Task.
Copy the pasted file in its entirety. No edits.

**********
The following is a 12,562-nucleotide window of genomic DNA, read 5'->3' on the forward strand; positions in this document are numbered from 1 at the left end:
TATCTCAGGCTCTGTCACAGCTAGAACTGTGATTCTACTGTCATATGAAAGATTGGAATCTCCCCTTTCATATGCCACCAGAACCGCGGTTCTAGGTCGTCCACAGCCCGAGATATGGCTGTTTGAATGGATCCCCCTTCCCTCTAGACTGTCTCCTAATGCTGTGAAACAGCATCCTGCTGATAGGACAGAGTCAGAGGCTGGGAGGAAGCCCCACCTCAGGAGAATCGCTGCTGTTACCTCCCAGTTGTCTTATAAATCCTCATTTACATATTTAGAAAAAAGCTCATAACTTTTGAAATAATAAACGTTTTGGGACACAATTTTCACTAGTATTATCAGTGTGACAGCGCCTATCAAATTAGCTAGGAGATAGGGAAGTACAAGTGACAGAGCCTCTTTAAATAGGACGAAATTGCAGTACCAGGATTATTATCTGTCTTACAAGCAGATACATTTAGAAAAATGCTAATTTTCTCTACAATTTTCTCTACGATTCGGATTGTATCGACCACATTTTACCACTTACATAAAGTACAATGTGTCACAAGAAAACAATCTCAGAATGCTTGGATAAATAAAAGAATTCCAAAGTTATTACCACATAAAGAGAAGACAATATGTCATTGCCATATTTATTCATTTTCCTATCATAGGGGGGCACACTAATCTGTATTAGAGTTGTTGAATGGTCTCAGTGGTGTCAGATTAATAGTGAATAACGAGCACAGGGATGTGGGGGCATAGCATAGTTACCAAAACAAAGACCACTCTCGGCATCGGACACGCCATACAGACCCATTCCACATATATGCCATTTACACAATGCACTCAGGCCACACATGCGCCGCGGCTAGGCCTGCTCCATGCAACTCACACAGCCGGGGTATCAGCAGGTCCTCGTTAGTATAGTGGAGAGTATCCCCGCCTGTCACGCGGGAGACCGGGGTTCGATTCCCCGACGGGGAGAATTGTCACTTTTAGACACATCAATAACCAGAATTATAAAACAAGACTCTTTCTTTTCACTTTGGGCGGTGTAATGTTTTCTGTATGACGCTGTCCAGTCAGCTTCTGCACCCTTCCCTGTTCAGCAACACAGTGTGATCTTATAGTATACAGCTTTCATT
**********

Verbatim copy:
The following is a 12,562-nucleotide window of genomic DNA, read 5'->3' on the forward strand; positions in this document are numbered from 1 at the left end:
TATCTCAGGCTCTGTCACAGCTAGAACTGTGATTCTACTGTCATATGAAAGATTGGAATCTCCCCTTTCATATGCCACCAGAACCGCGGTTCTAGGTCGTCCACAGCCCGAGATATGGCTGTTTGAATGGATCCCCCTTCCCTCTAGACTGTCTCCTAATGCTGTGAAACAGCATCCTGCTGATAGGACAGAGTCAGAGGCTGGGAGGAAGCCCCACCTCAGGAGAATCGCTGCTGTTACCTCCCAGTTGTCTTATAAATCCTCATTTACATATTTAGAAAAAAGCTCATAACTTTTGAAATAATAAACGTTTTGGGACACAATTTTCACTAGTATTATCAGTGTGACAGCGCCTATCAAATTAGCTAGGAGATAGGGAAGTACAAGTGACAGAGCCTCTTTAAATAGGACGAAATTGCAGTACCAGGATTATTATCTGTCTTACAAGCAGATACATTTAGAAAAATGCTAATTTTCTCTACAATTTTCTCTACGATTCGGATTGTATCGACCACATTTTACCACTTACATAAAGTACAATGTGTCACAAGAAAACAATCTCAGAATGCTTGGATAAATAAAAGAATTCCAAAGTTATTACCACATAAAGAGAAGACAATATGTCATTGCCATATTTATTCATTTTCCTATCATAGGGGGGCACACTAATCTGTATTAGAGTTGTTGAATGGTCTCAGTGGTGTCAGATTAATAGTGAATAACGAGCACAGGGATGTGGGGGCATAGCATAGTTACCAAAACAAAGACCACTCTCGGCATCGGACACGCCATACAGACCCATTCCACATATATGCCATTTACACAATGCACTCAGGCCACACATGCGCCGCGGCTAGGCCTGCTCCATGCAACTCACACAGCCGGGGTATCAGCAGGTCCTCGTTAGTATAGTGGAGAGTATCCCCGCCTGTCACGCGGGAGACCGGGGTTCGATTCCCCGACGGGGAGAATTGTCACTTTTAGACACATCAATAACCAGAATTATAAAACAAGACTCTTTCTTTTCACTTTGGGCGGTGTAATGTTTTCTGTATGACGCTGTCCAGTCAGCTTCTGCACCCTTCCCTGTTCAGCAACACAGTGTGATCTTATAGTATACAGCTTTCATT